Library uses VoIP to route calls to least busy workers, connect to SuperNet provincial high-speed network

Until last spring, the Calgary Public Library had separate phone systems in its 18 branches. Scott Stanley, the library’s IT manager, wanted to integrate those phone systems to handle calls more effectively and reduce trunk costs. VoIP wasn’t the only way, Stanley says, but the library had access to the Alberta SuperNet. The ability to use the provincial high-speed optical network’s relatively inexpensive bandwidth, and the prospect of integrating the phone system with other library applications, made the case for VoIP.

The library finished installing its VoIP equipment, provided by Cisco Systems Inc., in July, though it took until October to get all branches connected to SuperNet.

Better call routing is one benefit. Previously, if a patron called a branch and was referred to someone at another location, the patron had to hang up and call another number. Now it’s easy to transfer calls among locations.

It’s also easier to balance the call load across locations. Stanley says the central library is usually busier during the day, while branch libraries are quiet in the daytime and busier in the evening. The library is considering routing phone inquiries to branch libraries during the day and to the central library in the evening to even out workloads.

Because the Cisco system is compatible with Extensible Markup Language (XML), Stanley says, it can be integrated with applications like the inventory tracking and customer management system.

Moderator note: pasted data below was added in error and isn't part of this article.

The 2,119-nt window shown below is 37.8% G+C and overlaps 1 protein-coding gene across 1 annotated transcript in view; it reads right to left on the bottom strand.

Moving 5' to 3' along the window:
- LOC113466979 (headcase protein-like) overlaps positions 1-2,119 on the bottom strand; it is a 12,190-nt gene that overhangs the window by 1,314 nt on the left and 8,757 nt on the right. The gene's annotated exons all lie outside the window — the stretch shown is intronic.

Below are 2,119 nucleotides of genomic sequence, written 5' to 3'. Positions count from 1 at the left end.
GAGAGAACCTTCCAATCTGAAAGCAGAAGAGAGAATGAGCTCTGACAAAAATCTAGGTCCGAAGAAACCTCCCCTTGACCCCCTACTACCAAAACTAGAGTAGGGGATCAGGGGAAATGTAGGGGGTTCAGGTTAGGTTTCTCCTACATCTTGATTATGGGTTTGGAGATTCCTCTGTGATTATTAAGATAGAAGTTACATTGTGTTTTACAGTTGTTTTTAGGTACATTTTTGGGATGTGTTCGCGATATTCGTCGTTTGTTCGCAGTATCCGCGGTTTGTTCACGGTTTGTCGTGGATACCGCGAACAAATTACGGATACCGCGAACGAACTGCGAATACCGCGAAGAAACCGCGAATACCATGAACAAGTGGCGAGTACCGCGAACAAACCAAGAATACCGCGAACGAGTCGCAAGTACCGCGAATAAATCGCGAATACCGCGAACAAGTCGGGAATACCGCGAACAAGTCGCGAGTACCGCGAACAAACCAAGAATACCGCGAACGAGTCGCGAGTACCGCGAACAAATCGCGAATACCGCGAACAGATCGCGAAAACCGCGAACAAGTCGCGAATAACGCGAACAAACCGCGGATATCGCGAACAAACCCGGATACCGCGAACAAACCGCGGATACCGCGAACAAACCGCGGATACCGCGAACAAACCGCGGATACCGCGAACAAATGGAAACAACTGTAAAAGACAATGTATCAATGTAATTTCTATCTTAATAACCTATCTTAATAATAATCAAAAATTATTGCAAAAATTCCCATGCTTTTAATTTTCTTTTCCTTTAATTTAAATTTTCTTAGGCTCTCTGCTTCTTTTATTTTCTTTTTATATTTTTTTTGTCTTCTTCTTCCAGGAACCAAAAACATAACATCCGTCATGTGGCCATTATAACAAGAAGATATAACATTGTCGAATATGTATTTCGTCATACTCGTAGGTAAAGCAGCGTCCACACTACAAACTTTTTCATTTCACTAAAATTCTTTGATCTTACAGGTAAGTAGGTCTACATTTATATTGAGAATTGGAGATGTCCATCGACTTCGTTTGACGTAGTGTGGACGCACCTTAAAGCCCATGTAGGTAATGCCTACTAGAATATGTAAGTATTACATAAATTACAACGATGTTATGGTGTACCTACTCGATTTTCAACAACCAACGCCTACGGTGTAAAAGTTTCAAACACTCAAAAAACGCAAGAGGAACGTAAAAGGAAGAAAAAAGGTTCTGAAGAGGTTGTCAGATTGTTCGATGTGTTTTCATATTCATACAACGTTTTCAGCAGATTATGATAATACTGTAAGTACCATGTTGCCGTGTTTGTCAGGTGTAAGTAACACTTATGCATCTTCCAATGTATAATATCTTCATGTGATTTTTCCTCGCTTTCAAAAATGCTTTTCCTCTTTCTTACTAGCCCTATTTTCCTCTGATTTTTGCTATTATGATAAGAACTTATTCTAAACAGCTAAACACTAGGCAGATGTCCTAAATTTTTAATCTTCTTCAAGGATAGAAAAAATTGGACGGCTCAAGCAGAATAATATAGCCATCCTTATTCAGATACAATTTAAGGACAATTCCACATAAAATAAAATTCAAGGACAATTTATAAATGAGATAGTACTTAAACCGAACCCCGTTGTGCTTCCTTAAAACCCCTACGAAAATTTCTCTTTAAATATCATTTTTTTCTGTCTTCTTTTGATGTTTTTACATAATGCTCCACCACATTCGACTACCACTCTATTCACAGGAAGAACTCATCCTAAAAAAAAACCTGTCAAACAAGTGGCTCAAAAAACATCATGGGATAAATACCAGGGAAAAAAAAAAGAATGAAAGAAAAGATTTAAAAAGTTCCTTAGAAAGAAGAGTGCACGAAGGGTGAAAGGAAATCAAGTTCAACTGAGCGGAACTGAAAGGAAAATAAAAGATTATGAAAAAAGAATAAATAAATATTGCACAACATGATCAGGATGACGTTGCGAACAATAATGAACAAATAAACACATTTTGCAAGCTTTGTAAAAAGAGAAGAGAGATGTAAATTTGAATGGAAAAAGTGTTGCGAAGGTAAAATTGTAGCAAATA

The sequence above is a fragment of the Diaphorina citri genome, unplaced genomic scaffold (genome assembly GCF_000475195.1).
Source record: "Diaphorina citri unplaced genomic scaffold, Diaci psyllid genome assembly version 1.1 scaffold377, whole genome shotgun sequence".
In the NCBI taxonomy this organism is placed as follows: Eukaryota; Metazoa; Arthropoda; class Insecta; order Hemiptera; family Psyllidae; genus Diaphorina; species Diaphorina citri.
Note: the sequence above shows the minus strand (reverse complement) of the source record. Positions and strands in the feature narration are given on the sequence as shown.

The library’s network infrastructure was completely revamped in 2004, Stanley says. As a result, he was “pleasantly surprised” at how well it handled voice traffic.

Still, the implementation wasn’t totally smooth. The SuperNet connection to the central library offers 45 Megabits per second of bandwidth, while branches have only five Mbps each. Soon after the system went in, the library installed a new Citrix server, increasing data traffic over the WAN, and started seeing occasional problems with traffic exceeding available bandwidth at branches, causing voice quality problems. The library solved the problem through packet shaping, which prevented the branches from receiving more traffic than they could handle.

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Grant Buckler
Grant Buckler
Freelance journalist specializing in information technology, telecommunications, energy & clean tech. Theatre-lover & trainee hobby farmer.

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